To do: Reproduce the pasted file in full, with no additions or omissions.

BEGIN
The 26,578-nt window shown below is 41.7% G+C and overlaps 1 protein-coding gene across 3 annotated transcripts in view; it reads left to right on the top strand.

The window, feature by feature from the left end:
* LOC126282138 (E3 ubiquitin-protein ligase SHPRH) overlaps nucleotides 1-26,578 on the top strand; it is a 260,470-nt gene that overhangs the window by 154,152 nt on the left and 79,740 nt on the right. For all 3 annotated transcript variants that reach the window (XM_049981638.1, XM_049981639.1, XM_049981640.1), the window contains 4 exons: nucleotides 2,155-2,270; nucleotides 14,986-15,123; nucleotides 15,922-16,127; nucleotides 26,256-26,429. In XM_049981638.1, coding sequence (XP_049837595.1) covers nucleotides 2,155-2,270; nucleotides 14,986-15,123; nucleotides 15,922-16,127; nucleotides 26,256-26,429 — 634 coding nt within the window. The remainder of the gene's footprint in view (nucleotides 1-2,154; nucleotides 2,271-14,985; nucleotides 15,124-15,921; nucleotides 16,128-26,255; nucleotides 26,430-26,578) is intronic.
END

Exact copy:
The 26,578-nt window shown below is 41.7% G+C and overlaps 1 protein-coding gene across 3 annotated transcripts in view; it reads left to right on the top strand.

The window, feature by feature from the left end:
* LOC126282138 (E3 ubiquitin-protein ligase SHPRH) overlaps nucleotides 1-26,578 on the top strand; it is a 260,470-nt gene that overhangs the window by 154,152 nt on the left and 79,740 nt on the right. For all 3 annotated transcript variants that reach the window (XM_049981638.1, XM_049981639.1, XM_049981640.1), the window contains 4 exons: nucleotides 2,155-2,270; nucleotides 14,986-15,123; nucleotides 15,922-16,127; nucleotides 26,256-26,429. In XM_049981638.1, coding sequence (XP_049837595.1) covers nucleotides 2,155-2,270; nucleotides 14,986-15,123; nucleotides 15,922-16,127; nucleotides 26,256-26,429 — 634 coding nt within the window. The remainder of the gene's footprint in view (nucleotides 1-2,154; nucleotides 2,271-14,985; nucleotides 15,124-15,921; nucleotides 16,128-26,255; nucleotides 26,430-26,578) is intronic.